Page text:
Professor Bernard Silverman
Emeritus Professor of Statistics
FRS (PhD, ScD Camb) FAcSS
Following academic posts at Bath, Bristol and Oxford, I was full-time Chief Scientific Advisor to the Home Office form 2010 to 2017. I am now freelance, with a number of different roles including research, charity trusteeship, consultancy, and advice to the Government.
My early research was in smoothing methods, density estimation and nonparametric regression as well as in a variety of other areas in theoretical, computational and applied statistics. More recently, I have focused on two main areas. The first is Functional Data Analysis, which encompasses the notion of statistical problems where the data are functions or images rather than the scalars or vectors of conventional statistics. In two books (joint with Jim Ramsay of McGill University) and a number of papers I explored various aspects of this topic, which is not just a collection of problems but is also an overall way of thinking about this area in which we have no more than scratched the surface. The second is the utilisation of possible sparsity in parameter spaces of high dimension. Such parameter spaces occur particularly in wavelet methods in statistics, but the methods developed are of much wider applicability. My work in this area has been mostly in collaboration with Iain Johnstone (Stanford), and includes both theoretical results exploring various aspects of empirical Bayes, and other, approaches to the general adaptivity problem.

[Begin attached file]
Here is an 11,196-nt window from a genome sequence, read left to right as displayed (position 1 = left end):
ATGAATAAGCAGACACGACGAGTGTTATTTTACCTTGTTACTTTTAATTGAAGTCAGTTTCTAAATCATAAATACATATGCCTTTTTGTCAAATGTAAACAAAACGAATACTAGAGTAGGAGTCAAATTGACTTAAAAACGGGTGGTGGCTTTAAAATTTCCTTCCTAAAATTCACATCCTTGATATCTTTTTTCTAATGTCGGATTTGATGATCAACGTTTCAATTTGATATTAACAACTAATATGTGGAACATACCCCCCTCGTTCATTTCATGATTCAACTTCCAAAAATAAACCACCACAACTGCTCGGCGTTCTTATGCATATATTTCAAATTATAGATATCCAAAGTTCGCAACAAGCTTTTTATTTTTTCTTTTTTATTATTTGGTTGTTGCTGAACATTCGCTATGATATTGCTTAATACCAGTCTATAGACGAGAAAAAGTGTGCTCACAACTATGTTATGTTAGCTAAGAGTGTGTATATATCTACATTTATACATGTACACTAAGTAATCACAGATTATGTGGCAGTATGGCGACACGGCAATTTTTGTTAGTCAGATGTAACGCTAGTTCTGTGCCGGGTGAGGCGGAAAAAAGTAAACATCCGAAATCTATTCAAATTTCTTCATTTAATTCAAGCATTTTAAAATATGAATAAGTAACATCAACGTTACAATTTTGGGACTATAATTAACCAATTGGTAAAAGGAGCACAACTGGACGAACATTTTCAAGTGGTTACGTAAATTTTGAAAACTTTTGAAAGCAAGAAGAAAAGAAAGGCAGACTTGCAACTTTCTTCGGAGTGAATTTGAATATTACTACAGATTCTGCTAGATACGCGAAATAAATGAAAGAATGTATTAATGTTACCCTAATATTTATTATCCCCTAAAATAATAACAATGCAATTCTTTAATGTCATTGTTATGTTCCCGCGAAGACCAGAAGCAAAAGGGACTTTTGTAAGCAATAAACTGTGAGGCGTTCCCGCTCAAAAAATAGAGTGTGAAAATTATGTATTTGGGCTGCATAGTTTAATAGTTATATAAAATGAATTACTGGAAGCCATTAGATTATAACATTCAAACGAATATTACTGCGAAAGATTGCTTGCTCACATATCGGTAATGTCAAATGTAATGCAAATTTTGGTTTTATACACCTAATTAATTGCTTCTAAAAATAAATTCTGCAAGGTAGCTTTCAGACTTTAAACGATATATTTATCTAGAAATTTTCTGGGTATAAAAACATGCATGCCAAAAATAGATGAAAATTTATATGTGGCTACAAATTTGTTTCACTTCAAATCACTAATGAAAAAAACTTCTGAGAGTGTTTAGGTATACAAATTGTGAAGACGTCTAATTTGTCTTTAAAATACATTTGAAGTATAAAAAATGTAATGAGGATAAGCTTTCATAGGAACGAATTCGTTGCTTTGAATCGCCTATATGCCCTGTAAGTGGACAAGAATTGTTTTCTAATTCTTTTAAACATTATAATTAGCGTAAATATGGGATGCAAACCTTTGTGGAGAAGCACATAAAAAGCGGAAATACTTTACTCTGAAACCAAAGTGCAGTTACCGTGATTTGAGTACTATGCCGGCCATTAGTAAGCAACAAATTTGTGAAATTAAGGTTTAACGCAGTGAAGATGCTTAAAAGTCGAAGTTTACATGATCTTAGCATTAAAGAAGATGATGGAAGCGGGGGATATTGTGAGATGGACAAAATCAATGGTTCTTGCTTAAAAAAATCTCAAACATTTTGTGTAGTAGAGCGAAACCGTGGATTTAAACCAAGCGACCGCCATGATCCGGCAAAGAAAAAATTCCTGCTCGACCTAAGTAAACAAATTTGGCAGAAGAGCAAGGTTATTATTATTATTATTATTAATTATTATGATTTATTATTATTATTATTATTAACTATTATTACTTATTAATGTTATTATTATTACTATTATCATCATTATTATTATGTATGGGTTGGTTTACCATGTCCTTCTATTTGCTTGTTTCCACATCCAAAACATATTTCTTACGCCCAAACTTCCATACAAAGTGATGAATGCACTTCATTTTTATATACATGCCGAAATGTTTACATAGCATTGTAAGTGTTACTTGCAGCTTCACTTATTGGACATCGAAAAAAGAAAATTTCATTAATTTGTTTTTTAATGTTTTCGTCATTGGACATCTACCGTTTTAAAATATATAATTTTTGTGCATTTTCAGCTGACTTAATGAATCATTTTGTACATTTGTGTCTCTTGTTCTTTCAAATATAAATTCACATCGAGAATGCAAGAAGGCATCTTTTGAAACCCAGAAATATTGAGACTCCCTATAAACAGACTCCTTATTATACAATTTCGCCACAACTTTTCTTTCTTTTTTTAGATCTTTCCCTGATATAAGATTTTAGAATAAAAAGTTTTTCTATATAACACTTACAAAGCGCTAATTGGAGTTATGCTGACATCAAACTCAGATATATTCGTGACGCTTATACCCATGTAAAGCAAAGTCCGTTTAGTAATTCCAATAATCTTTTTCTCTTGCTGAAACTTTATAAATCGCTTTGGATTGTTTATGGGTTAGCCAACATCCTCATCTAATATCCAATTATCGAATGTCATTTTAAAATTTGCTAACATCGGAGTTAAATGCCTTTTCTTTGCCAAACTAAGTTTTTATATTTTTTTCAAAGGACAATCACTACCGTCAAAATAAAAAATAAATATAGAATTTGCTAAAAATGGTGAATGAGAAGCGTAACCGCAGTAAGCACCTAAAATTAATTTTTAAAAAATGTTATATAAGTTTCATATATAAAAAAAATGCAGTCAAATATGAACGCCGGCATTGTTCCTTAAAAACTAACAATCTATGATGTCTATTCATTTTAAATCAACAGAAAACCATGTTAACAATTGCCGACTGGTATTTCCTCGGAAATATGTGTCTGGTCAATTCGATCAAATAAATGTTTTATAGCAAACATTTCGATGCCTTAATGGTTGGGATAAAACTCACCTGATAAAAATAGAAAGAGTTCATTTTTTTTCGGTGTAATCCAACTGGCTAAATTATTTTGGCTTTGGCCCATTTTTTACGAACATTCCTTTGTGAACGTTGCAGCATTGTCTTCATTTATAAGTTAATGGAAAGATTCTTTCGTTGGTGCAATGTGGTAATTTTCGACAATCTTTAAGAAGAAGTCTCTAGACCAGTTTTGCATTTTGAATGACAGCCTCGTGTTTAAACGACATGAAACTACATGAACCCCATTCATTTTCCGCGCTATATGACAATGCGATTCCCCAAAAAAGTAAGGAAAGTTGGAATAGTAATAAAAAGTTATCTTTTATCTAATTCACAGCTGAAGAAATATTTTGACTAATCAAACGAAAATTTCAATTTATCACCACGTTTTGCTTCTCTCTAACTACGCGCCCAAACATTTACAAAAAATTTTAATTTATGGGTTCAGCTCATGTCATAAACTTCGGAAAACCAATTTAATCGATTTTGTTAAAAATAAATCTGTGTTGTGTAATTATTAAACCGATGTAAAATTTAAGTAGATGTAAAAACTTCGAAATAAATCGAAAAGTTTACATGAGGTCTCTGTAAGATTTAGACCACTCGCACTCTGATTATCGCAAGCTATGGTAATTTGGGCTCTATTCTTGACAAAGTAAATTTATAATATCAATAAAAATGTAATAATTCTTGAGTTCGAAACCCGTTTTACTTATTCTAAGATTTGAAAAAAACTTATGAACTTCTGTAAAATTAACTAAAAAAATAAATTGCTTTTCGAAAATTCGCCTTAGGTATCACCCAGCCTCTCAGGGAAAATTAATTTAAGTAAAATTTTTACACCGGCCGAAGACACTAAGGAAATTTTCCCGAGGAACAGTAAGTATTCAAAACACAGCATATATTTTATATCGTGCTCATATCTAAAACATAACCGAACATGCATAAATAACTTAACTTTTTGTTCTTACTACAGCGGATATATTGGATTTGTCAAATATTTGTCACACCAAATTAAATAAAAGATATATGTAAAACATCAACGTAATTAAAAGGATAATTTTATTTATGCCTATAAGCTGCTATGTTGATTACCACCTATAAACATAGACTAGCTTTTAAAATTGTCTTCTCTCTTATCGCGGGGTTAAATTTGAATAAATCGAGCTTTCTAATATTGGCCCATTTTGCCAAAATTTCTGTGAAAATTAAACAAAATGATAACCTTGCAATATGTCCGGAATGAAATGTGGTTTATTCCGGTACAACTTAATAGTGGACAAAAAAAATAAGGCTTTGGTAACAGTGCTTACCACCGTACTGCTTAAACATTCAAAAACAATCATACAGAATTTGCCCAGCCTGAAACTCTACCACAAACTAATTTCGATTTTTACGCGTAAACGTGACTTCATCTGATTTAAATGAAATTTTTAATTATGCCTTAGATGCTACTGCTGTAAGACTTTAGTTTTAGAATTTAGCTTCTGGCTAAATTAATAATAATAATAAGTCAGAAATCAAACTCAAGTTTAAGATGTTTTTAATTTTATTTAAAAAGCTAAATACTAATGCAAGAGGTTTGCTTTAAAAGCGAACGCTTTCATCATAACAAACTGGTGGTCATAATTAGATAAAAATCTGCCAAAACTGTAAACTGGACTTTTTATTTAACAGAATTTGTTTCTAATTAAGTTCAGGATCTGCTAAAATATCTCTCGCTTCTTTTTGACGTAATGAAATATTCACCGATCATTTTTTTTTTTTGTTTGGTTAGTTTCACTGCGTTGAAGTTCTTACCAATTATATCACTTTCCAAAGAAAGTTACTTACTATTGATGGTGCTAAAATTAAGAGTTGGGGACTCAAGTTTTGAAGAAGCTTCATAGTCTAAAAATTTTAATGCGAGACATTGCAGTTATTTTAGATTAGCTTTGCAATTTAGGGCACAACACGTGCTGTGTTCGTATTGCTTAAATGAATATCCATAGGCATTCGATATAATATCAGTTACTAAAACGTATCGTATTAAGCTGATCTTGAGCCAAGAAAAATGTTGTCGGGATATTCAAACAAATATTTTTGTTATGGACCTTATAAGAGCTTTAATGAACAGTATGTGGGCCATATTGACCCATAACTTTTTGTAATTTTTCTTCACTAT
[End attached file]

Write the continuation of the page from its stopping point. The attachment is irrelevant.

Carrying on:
My main current research interest is into human trafficking and modern slavery, building on work I did with the Home Office into estimating the scale of modern slavery in the UK.
Selected recent publications
J. O. Ramsay and B. W. Silverman (2005). Functional Data Analysis, Second Edition. New York: Springer.
I. M. Johnstone and B. W. Silverman (2005). Empirical Bayes selection of wavelet thresholds. Annals of Statistics, 33, 1700-1752.
M. Jansen, G. P. Nason and B. W. Silverman (2009). Multiscale methods for data on graphs and irregular multidimensional situations. Journal of the Royal Statistical Society, Series B, 71, 97–125.
G. Claeskens, L. Slaets and B. W. Silverman (2010). A multiresolution approach to time warping achieved by a Bayesian prior-posterior transfer fitting strategy. Journal of the Royal Statistical Society, Series B, 72, 673–694.
K. Bales, O. Hesketh and B. W. Silverman (2015). Modern slavery in the UK: How many victims? Significance, 12.3, 16-21.